Most grocers fear Amazon is out to eat their lunch. After all, the e-commerce titan leveled the retail book industry and swaths of stores. It's no surprise that since the 2017 acquisition of Whole Foods and the launch of its own Amazon Fresh grocery stores, industry critics have projected the demise of brick-and-mortar grocers.
While grocers have wisely scrambled to address this threat, they might be surprised to learn they actually have several advantages over Amazon. And it starts in the fresh departments, says Matt Schwartz, CEO of Afresh, which uses artificial intelligence (AI) to help fresh teams manage their inventory more profitably, minimize waste, and delight shoppers with the freshest food.
"Fresh is the strategic heart of the grocery industry, where customer loyalty is won and lost. And given the size of the fresh category, you have to be profitable in fresh to be profitable holistically," Schwartz contends. In fact, although it sounds audacious, he believes in grocers' potential to not only defend themselves from Amazon, but even to beat them despite their technological sophistication. Intrigued? Here's what you need to know.
What you have that Amazon doesn't
Schwartz's assertion is based on two key assets brick-and-mortar supermarkets have.
1. You have experience running a grocery store.
While Amazon started its online fresh category, Amazon Fresh, in 2007, it's safe to say its success has been nebulous, with multiple markets shut down, which is likely what sparked its interest in buying the existing Whole Foods chain. "It should be incredibly validating to the future of brick-and-mortar grocers that Amazon had to buy a physical grocery chain when they had never done that before in other retail categories," Schwartz says.
He recommends supermarkets leverage their hard-won capabilities and resources, including their existing footprint in desirable real estate and familiarity with their brand. "In addition grocery stores have forged a solid supply chain comprised of strong relationships with growers and distributors and incredible connections with their local communities," Schwartz notes. "While everybody recognizes Amazon, they don't have that same affiliation."
Finally, grocery stores are adept in managing a retail workforce—something they've done for decades, while Amazon has primarily only had to oversee a warehouse or distribution center setting. Schwartz continues, "Supermarkets can be better than Amazon at managing labor effectively, especially when they deploy cutting-edge retail-level tools. Amazon historically has built a ton of supply chain technology, but none for customer-facing stores."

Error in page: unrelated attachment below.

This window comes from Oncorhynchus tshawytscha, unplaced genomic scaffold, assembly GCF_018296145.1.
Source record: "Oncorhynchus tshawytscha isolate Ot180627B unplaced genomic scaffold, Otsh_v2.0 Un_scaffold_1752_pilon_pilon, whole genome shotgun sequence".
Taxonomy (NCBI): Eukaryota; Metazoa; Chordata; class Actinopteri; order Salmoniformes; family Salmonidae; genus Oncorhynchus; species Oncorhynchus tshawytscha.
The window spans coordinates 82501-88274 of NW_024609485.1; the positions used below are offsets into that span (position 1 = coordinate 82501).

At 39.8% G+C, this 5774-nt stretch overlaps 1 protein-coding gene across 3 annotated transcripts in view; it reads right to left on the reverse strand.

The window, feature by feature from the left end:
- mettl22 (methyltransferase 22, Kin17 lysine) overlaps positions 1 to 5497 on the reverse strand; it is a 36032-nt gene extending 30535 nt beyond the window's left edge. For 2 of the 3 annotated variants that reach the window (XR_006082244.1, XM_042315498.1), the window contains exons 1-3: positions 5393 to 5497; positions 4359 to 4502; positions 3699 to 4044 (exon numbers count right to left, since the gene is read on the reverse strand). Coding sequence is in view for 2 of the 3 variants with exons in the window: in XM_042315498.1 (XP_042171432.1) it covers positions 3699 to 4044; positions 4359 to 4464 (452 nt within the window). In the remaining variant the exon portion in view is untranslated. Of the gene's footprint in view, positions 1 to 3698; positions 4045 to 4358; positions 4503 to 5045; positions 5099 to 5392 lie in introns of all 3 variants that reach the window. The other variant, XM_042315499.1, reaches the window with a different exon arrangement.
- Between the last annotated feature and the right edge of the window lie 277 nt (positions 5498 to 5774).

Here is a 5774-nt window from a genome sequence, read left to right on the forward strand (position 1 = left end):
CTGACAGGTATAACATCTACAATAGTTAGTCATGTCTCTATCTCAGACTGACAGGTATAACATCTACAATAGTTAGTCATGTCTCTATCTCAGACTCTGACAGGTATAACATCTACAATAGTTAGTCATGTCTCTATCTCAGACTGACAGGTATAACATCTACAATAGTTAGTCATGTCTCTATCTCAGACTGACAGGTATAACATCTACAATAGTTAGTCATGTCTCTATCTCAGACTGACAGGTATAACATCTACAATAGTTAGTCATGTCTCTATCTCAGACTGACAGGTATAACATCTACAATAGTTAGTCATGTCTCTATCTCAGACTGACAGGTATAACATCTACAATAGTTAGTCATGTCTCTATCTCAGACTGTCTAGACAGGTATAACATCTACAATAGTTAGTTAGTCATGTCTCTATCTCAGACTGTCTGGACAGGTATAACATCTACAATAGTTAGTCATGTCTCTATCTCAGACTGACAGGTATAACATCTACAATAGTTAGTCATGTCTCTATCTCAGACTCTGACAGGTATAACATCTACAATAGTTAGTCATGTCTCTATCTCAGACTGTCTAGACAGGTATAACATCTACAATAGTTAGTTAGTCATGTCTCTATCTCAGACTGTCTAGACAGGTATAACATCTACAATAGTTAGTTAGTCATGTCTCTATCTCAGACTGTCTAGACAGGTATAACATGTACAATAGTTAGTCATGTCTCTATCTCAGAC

2. You know fresh.
One of the key reasons grocers have been insulated from the competitive threat of Amazon is because succeeding with fresh food represents a strategic barrier. And as grocers innovate with technology designed to offer better products and services, they're realizing fresh is no exception.
"As tech-forward as Amazon is, they are just as early in developing fresh-specific systems as other brick-and-mortar grocers," Schwartz says. "That's where Afresh's system can be a key differentiator, as it enables forward-thinking grocers to simplify and perfect the laborious and complex task of ordering and maintaining produce inventory."
Whereas historically store operations, merchandising, distribution center-level ordering and other functions were manual and disjointed, Afresh, powered by cutting-edge AI, is built specifically for fresh departments to help them with their daily inventory, ordering and floor-monitoring workflows.
"Even a technologically sophisticated organization like Amazon with its significant resources is forced to grapple with the same issues as other grocers," Schwartz says. "Afresh presents an opportunity to innovate in a space where you can be a first mover."
Mastering the omnichannel game
It's hard to fathom that a brick-and-mortar store has an online advantage over Amazon, but Schwartz maintains it's there. Given that its pedigree was built on assembling orders with non-perishable products out of distribution centers, Amazon lacks expertise and experience in fulfilling fresh out of a distributed network of retail stores.
Today all grocers are on a level playing field, with Amazon also in the early innings of figuring out how to do online delivery for fresh items out of physical stores. "That gives grocers the potential to eclipse Amazon by being the best at online fulfillment," he says.
But that success relies on using technology designed to ensure that the stores and supply chain are capable of meeting online demand, which is challenging for those who still rely on manual processes. "Without a digital understanding of inventory, it's impossible to optimize your omnichannel fulfillment," Schwartz says.
Think how disappointed shoppers will be when they are presented with the chance to order organic bananas because the system thinks there are 10 bananas in stock, when there actually are none. There's no faster way to turn off a customer than to present them with an empty shelf or a notification that the produce they wanted was out of stock.
"This competency of digitizing and injecting technology into operations and supply chain decisions around inventory, ordering and forecasting is a critical enabling factor to make e-commerce and online ordering work effectively for grocery stores," Schwartz says.
Fresh is the future of grocery
By emulating Amazon's technology-forward approach, grocers can improve their capabilities to beat their rival at its own game through deploying modern fresh-first technology built specifically for grocery infrastructure.
"The key lies in doubling down on those existing assets and operational competencies," Schwartz says. "Grocers can capitalize on their existing advantage and go from being better in fresh to being world-class in fresh, and fresh-first technology will get them there."